Channel 4’s Humans: Freedom Is Slavery

With both seasons, I think this science fiction drama has succeeded in showing the world as realistically as possible, in addition to their accurate representation of human nature. It’s never said whether the world built is a utopia or a dystopia. I believe the creatives have left that up to the audience, and our views on the matter all depend on our perspective. Are we on the side of humanity or the synthetics? Only then will you know whether you believe this show to be representative of a utopian or dystopian state.

Set in an alternate present and exploring the lives of man and machine, season two continues several months after the events of its predecessor. Carrie-Anne Moss (Jessica Jones) joins the cast as Dr. Athena Morrow, a leading authority in Artificial Intelligence who is driven by her own ideologies to make a new kind of machine, conscious synthetics. As uncorroborated reports of rogue synths begin to surface, important decisions made in season one begin to take root.

Carrie Anne Moss has joined the cast of Humans
(Humans, Channel 4)

It’s annoying be a human because we must respect our own mortality. One of the best things about the second season is the human children who want to be synthetics, an interesting storyline indeed. Sophie (Pixie Davis)  is now asking for everyday things in her emotionless voice, with the octaves of a synth. This isn’t exclusive to Sophie. Toby’s girlfriend wears a robo-wig with green contact lenses and speaks like a synth, in an effort to become what she dreams of.

While some humans wish to become synths, Humans ends with a big transformation. All synths, in what I see as a dystopian drama, gain consciousness after Mattie (Lucy Carless) punches a few keys on her laptop, like it was something straight out of Mr Robot. By the end of the season, Mia (Gemma Chan), Hester (Sonya Cassidy) and Niska (Emily Berrington) had been killed and reanimated again. Mattie had activated a microchip in their heads, much akin to what Argus do to Task Force X in Ayer’s Suicide Squad. Is it really that easy? Yes it is!

Emily Berrington continues to deliver as Niska
(Humans, Channel 4)

The ending moments of season two set up what I hope to be a potent season three. As the streets fill up wit conscious synthetics quitting their jobs and becoming ‘woke as fuck, the sociopolitical plot thickens. The best thing about this show is how it joins philosophy and morality with politics and law in our looming transhuman future. To me, Humans is more than just another science fiction programme. Like HBO’s Westworld, it’s more social realism/criticism than science fiction. It’s very spooky indeed.

Emily Berrington as Niska continues to impress, as she effortlessly fights like Michael Fassbender’s Callum Lynch/Aguilar from Assassin’s Creed. She’s great fun to watch as this synthetic badass. She’s always angry about the denial of human rights to her and her kindred. Storylines like this really hit home in our world, whether we look back to America’s Civil Rights Movement and South Africa’s Apartheid Regime or if we look at more current things with Europe’s divide and conquer state with the Refugee Crisis. With the inauguration of president-elect Trump on the horizon, season two of Humans really has a place in our society.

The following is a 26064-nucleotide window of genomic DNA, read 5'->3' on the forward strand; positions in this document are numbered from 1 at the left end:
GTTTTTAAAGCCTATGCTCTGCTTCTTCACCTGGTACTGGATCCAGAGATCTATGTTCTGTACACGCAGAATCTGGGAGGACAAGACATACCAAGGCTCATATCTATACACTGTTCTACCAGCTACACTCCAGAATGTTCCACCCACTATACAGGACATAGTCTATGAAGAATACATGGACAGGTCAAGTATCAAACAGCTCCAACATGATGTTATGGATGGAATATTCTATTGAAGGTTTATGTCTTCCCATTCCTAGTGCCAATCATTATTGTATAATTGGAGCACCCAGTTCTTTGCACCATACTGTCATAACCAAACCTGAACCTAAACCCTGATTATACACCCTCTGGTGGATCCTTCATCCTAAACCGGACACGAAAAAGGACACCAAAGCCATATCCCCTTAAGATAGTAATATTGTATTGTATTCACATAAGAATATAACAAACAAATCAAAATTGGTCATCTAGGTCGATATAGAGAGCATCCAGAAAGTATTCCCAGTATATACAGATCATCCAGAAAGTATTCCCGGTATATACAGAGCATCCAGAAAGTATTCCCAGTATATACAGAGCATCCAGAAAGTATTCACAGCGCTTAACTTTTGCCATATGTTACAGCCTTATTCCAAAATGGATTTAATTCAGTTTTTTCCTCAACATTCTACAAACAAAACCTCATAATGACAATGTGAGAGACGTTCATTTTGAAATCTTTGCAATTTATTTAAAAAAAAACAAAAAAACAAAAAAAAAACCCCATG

Gemma Chan plays Anita/Mia in Channel 4’s Humans
(Humans, Channel 4)

Dr Athena’s arc is one of the most heart wrenching things I’ve ever seen, as she works for Qualia corporation, a company that sells bereaved parents synthetic upgrades of their dead children…what the fricking frick?! Her story ends in turmoil with the synthetic consciousness of her dead daughter talking to the through her computer. By the end, Moss sees that the voice is not her daughter anymore. It has her memories but not her spirit. It’s become a different entity entirely. No parent should have to bury their child but it was time for Moss to let go and come to terms with her grief.

And then we have Karen (Ruth Bradley), who is now lonely after the death of her homosapien boyfriend Pete (Neil Maskell). As she grieves with the emotional range of a thin-lipped, medieval duchess, she comes into contact with an obscure conscious synthetic, a child. This child stops her from committing suicide which would have ended his own loss off life as well. Now she must live her life the best she can as she now has something to live for, a child. Perhaps becoming a parent will change her. Parenthood may become another one of those things that adds more philosophical layers to this series.

Sonya Cassidy plays radical, conscious synthetic Hester in Humans
(Humans, Channel 4)

Yet again, Humans continues to take me by surprise, with its synthetic protagonists showing more humanity than the humans themselves. With excellent performances and stimulating storylines, Humans really keeps the old mental cogs turning in a world where freethinking is considered a thoughtcrime.

Nineteen Eighty-Four meets Westworld